The climatic drivers we tested influenced the proportion of dugongs classified as calves at sub-regional scales. The proportion of calves was negatively correlated with various features of La Niña episodes (lagged high SOI—above average rainfall, cyclones) in the Northern and Southern Great Barrier Reef, Hervey Bay and Moreton Bay, even though the response differed between the sub-regions. This response pattern presumably reflects the declining status of seagrass associated with these climatic variables [14, 18, 19]. Calf counts were also negatively correlated with lagged Nino3.4 in the Northern and Southern Great Barrier Reef, a feature of the El Niño phase based on sea surface temperature, which likely affects seagrass beds directly. The photosynthetic condition of eastern Australian sub-tropical and tropical seagrass species can suffer irreparable effects from short-term or episodic changes in seawater temperatures as high as 40–45°C, with variability in species tolerance to thermal stress . Increased duration (more days in a row) of thermal events above 40°C is also likely to affect the ecological function of tropical seagrass meadows . Acute stress responses of seagrasses to elevated seawater temperatures are consistent with observed reductions in above-ground biomass during an El Niño events . The differences between the response to the Nino 3.4 climatic variable and the different locations likely reflects the species composition and depth profile of the seagrass beds in the different sub-regions.
The climatic covariates that were significantly associated with the proportion of dependent calves in a dugong population (Fig 4) were always lagged by at least one year. The variation in the duration of the lags may be an artefact of the timing of the aerial surveys, which was independent of the pattern of climatic variation. Nonetheless the fact that the significant covariates were always lagged, presumably reflects the need for dugongs to be in good condition prior to and during the prolonged period of pregnancy and lactation . Thus, dugong calf counts appear to be more influenced by the condition of the mother several years prior to a survey rather than the more immediate impacts of climatic drivers and storms on dugongs [13–16] and their seagrass habitats [14, 18, 19]. This result presumably reflects the fact that the influence of unlagged SOI, elevated freshwater discharge and low air temperatures  increases the mortality of both adult dugongs and their calves, along the Queensland coast and thus does not affect the proportion of calves per se.
Dugong mortality is also affected by finer scale climatic drivers . Across the urbanized Queensland coast (from Cairns 16° 55’ S to the NSW border 28° 10’ S; Fig 1), dugong mortality was predicted by sustained periods of elevated freshwater discharge and low air temperatures , conditions associated with La Niña episodes. However, when analyses were conducted for specific latitudinal areas (e.g., Townsville, Moreton Bay and Hervey Bay) there were differences. These results suggest that: 1) research on the influence of climatic drivers on the demography of the dugong needs to be conducted at sub-regional spatial scales, and 2) predictive models of the impacts of extreme weather events and climate change on dugongs also need to be developed at sub-regional scales.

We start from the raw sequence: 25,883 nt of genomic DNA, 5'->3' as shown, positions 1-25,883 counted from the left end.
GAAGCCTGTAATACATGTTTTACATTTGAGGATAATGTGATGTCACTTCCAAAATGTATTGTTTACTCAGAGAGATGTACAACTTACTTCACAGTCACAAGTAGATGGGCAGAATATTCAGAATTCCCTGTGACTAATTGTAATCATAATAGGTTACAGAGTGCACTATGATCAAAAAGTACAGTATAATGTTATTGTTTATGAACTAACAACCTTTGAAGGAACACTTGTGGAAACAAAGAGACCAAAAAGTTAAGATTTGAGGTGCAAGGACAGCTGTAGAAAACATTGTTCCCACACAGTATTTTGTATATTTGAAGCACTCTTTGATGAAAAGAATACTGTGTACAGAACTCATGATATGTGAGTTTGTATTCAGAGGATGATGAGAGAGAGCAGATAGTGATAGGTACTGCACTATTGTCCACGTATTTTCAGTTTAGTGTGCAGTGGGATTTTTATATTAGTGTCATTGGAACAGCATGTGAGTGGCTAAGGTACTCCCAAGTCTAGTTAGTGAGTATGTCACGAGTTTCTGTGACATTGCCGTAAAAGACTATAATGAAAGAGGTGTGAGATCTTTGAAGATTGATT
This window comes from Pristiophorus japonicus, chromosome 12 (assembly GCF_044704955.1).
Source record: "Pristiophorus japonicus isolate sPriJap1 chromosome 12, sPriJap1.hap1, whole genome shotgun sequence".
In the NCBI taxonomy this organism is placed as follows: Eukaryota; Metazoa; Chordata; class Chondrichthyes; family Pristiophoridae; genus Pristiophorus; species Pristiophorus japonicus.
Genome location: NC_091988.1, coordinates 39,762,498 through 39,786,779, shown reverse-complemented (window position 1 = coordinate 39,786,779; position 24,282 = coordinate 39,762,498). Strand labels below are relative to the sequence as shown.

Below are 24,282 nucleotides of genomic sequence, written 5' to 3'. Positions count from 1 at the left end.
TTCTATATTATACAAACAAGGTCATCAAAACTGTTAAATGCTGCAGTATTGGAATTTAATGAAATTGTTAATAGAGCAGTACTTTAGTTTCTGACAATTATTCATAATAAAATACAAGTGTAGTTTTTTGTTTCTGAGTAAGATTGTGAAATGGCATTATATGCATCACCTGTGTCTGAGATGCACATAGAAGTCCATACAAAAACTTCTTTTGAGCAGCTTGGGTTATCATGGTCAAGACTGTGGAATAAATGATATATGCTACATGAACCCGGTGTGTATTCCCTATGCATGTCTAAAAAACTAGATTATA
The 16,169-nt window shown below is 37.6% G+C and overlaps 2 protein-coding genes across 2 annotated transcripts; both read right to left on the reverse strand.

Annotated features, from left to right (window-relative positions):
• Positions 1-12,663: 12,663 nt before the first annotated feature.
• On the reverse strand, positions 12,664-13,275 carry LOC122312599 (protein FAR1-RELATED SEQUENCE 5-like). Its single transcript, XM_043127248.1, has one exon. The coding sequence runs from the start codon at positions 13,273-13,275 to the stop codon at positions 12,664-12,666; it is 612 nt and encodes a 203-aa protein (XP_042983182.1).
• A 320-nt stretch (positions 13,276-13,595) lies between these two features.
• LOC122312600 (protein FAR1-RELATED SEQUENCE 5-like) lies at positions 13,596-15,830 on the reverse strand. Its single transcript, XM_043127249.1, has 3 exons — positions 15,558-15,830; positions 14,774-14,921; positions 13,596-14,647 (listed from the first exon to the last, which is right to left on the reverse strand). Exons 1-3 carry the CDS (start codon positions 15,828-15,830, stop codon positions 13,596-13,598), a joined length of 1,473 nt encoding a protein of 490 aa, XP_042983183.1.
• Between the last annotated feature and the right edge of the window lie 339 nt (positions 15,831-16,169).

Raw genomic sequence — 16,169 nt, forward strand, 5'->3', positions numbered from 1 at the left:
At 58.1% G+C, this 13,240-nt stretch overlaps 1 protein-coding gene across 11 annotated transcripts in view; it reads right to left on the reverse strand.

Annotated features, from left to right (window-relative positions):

The relationships between the proportion of dependent calves and climatic drivers varied spatially and temporally. In the Torres Strait, which is the most important dugong habitat in the world  and is one of the tropical coastal areas in the world least impacted by humans , the dugong population, presented lower variation in the proportion of dependent calves than in any other region (Fig 2) and this proportion was not associated with any of the climatic covariates explored here. Torres Strait lies north of the main cyclone belt of the Great Barrier Reef, and is thus less prone to severe tropical storms than the Great Barrier Reef coast [45, 46]. Nonetheless, the extensive seagrass meadows in Torres Strait are known to disappear episodically over broad areas [47, 48]. The 1970s seagrass loss, which occurred before the dugong surveys reported here, was associated with changes in the dugong pregnancy rate as recorded by carcass analysis . The causes of such episodic seagrass losses are unknown. Modelling indicates that neither the turbidity from the rivers on the south coast of Papua New Guinea  nor sand dune crest migration  are likely to have affected the seagrass communities in Torres Strait at the scale of the seagrass losses.
In the other sub-regions studied here, the proportions of calves sighted in the aerial surveys were variably associated with the climatic covariates we tested. In the Northern Great Barrier Reef, a very significant dugong habitat , that is generally considered to be in better condition that the inshore waters of the southern Great Barrier Reef , dugong calf counts were negatively associated with the La Niña phenomenon (SOI lagged 4; Fig 4), which is usually associated with above average rainfall and cyclonic activity. The Northern GBR sub-region is in the cyclone belt and often affected by cyclones (http://www.bom.gov.au/cyclone/about/eastern.shtml#history). The proportion of calves also declined in association with the Nino 3.4 Index (lagged to 1 year; Fig 4).